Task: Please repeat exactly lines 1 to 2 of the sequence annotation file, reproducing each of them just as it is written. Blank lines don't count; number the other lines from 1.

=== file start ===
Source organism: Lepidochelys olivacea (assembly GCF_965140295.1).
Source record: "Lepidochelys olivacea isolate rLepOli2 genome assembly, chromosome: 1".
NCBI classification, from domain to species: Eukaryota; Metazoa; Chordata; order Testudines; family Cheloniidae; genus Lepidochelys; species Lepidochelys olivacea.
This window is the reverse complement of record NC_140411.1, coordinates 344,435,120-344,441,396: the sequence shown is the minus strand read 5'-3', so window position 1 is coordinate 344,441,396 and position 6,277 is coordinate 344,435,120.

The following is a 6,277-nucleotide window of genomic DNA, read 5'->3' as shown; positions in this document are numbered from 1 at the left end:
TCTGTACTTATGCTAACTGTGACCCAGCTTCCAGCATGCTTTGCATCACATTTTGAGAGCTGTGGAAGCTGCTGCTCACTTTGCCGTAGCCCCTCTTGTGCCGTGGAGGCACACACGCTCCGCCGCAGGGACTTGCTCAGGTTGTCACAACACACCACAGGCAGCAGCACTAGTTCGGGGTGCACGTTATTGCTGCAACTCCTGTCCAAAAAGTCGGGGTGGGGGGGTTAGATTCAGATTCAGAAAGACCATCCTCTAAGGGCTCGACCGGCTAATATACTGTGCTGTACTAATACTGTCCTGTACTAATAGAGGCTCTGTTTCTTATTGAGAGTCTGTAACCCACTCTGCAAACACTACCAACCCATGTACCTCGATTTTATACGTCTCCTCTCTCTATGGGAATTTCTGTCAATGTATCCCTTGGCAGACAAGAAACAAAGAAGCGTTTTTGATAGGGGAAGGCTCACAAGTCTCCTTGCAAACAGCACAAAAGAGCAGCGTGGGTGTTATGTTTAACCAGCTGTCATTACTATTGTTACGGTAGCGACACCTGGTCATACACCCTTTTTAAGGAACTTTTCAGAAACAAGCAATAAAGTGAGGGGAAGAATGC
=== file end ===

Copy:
Source organism: Lepidochelys olivacea (assembly GCF_965140295.1).
Source record: "Lepidochelys olivacea isolate rLepOli2 genome assembly, chromosome: 1".